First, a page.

TYLER MONROE: Like most people, I came to theatre through acting-- and was primarily a performer for the better part of two decades. As a child, I wanted to be a movie star, so my mother carted me to a community theater audition on the same night as my local Boys and Girls club basketball tryouts. So while there were no shows that inspired me to pursue theater, I still owe an immense debt of gratitude to my mother for her support. However... if I had gone the other way that night, I might be playing point guard for the Indiana Pacers right now....
JL: How long have you lived and worked as a dramaturg in Boston? What brought you here? Why have you stayed?
TM: I spent six years after undergrad working as a dramaturg and performer in Chicago before I decided to go back to school to get my MFA in dramaturgy. I ultimately decided to attend the ART/MXAT Institute for Advanced Theatre Training at Harvard University and moved out here for that. I spent a significant portion of my time during graduate school familiarizing myself with the Boston theatre community and after I graduated decided to stay. It was the small, though scrappy and self-possessed attitude that Boston theatre artists posessed that inspired me to stick around. This was just a shade under three years ago.
JL: How do you define dramaturgy? Or explain it to people the work that you do?
TM: I define the practice of dramaturgy as the laser-like focus on the conversation that occurs around theatre. Sure, the research, analysis, and textual support are all parts of it... but to me: It’s all about the discussion-- with artists, audiences, or with the play itself. I feel as if my job is to provide as many “entry points” into the world of the play for the people involved as possible.
JL: What skills and traits do you feel a successful dramaturg should have to support the development of a new play or a production?
TM: Above all, I think the ability to listen carefully to what a playwright is trying to say and asking questions to help them say this is of utmost importance. In my opinion, a dramaturg’s job is to assist the playwright in writing the play he or she wants to write-- not to offer fixes or solutions or “you should’s...”. So an inquisitive mind, a respect for the playwrights process, and a thick skin (because many times, your thoughts just aren’t going to be helpful to the playwright) are also important.
JL: Now, I’d love to hear your thoughts about working in Boston. Finish this sentence ...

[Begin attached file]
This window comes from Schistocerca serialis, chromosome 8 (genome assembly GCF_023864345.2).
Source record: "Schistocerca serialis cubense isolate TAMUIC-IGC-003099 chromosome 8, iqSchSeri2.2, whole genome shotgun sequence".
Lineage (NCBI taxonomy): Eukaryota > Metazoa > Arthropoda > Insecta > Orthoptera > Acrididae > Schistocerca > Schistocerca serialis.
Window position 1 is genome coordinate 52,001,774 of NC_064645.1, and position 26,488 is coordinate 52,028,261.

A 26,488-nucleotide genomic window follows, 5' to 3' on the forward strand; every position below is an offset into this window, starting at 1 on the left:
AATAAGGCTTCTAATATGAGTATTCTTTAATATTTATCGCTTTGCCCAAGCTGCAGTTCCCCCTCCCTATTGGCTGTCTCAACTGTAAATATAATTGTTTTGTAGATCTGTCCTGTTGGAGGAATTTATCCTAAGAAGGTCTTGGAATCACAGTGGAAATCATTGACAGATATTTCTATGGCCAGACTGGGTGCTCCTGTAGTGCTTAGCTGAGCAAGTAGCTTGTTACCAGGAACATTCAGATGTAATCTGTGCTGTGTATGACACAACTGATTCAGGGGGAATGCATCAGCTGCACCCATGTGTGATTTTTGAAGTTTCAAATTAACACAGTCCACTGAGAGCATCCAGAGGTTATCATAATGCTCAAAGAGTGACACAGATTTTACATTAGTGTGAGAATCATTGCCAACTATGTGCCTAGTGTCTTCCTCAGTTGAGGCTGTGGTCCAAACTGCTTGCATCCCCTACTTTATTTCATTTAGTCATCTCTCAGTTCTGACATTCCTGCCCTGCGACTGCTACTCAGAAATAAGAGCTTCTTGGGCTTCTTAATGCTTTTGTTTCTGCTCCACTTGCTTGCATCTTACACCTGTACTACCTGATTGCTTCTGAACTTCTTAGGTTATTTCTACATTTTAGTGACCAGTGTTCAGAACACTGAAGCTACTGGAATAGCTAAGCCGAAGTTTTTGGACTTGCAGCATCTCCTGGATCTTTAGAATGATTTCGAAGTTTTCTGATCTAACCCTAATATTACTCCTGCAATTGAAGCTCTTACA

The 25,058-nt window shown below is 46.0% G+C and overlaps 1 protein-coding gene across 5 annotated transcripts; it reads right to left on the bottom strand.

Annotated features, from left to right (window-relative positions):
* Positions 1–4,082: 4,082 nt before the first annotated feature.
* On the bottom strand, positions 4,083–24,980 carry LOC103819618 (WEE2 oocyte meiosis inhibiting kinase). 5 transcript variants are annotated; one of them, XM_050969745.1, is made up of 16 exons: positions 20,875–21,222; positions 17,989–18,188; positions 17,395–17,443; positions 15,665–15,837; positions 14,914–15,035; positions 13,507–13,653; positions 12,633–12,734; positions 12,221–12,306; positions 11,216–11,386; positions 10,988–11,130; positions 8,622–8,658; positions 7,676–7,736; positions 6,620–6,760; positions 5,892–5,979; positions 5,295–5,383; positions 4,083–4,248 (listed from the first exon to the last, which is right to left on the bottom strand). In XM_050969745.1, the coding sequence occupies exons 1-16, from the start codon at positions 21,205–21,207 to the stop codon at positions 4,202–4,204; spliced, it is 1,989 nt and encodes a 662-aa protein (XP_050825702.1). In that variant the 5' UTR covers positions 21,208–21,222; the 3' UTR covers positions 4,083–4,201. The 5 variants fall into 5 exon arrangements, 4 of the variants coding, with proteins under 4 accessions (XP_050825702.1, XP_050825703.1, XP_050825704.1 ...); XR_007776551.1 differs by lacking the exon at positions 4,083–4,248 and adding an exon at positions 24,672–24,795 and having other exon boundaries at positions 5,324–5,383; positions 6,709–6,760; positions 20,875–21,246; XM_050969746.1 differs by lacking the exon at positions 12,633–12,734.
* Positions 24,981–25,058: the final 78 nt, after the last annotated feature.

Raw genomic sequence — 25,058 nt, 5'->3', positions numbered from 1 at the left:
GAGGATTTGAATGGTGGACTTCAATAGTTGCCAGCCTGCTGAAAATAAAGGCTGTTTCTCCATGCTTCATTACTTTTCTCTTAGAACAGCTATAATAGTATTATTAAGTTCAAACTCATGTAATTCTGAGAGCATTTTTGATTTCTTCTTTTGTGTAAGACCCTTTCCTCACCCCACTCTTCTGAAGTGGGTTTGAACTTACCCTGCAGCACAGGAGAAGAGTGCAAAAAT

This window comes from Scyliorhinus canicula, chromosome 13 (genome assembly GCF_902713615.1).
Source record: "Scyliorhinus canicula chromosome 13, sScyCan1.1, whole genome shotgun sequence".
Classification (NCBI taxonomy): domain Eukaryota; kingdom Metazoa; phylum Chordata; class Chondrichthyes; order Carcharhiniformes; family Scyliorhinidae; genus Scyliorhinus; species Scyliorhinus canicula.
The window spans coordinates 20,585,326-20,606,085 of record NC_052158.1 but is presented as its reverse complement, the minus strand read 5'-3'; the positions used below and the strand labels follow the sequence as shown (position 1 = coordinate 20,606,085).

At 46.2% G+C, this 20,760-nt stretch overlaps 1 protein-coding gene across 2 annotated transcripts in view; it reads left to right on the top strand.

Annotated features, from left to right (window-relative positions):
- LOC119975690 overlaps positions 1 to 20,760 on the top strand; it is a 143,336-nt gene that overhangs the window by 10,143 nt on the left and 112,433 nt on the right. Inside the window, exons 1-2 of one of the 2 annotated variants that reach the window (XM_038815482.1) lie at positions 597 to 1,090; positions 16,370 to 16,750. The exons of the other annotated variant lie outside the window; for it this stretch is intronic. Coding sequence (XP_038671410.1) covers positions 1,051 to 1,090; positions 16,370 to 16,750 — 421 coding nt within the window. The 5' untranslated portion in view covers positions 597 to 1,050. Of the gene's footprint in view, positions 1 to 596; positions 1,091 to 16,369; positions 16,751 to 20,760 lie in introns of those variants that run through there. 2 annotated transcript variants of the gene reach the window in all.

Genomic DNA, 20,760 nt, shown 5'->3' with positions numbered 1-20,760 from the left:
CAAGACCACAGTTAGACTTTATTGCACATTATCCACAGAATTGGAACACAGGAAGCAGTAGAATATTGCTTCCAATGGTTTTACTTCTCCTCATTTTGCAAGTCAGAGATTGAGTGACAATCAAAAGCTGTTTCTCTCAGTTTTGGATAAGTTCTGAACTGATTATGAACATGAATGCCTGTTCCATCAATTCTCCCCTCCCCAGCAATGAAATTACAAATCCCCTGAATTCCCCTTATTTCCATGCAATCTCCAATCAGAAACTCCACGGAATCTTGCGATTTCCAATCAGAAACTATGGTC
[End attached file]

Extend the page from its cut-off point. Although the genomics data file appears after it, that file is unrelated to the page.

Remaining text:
- Boston audiences are ... eager.
- Boston actors, designers and directors are … tenacious.
- Boston playwrights are … flourishing.
- Boston critics are ... (abstain).
JL: How do you feel the Boston theatre community has addressed the issues of race and gender parity? How has this particular issue impacted you and your ability to get your work produced on the main stages?
TM: For a city this size, I feel as if Boston does a fantastic job representing a multiplicity of voices on its stages-- especially at the fringe and mid-sized level. I still think this city has a ways to go before achieving true parity, but with programs like the XX Playlab, and the various companies who are shifting their programming, Boston is on the right track.
JL: Tell us about the play you’re working on and what excites you about it.
TM: Natalia Naman’s Old Ship of Zion [sorry, my computer wouldn’t allow italics] is a beautiful and sincere play that focuses on a church community in the south during a time of both internal and external crisis for its various members. What I love most about this play is Natalia’s wonderful faculty with language and the complete lack of irony in dealing with spirituality and the church.
JL: Why should audiences attend the XX Playlab Festival?
TM: Three readings of three stellar new plays by three immensely talented Boston area writers-- and with a host of exciting discussions to boot? Why shouldn’t audiences attend?
The Boston Center for the Arts (BCA) is a nonprofit performing and visual arts complex located in Boston’s South End, the largest historic district in the United States. As a creative home for artists and an arts destination for audiences, the BCA builds a connection between the arts and the city’s diverse community.
Company One is a resident company at the Boston Center for the Arts.
Our mission is to change the face of Boston theatre by uniting the city’s diverse communities through innovative, socially provocative performance and the development of civically engaged artists.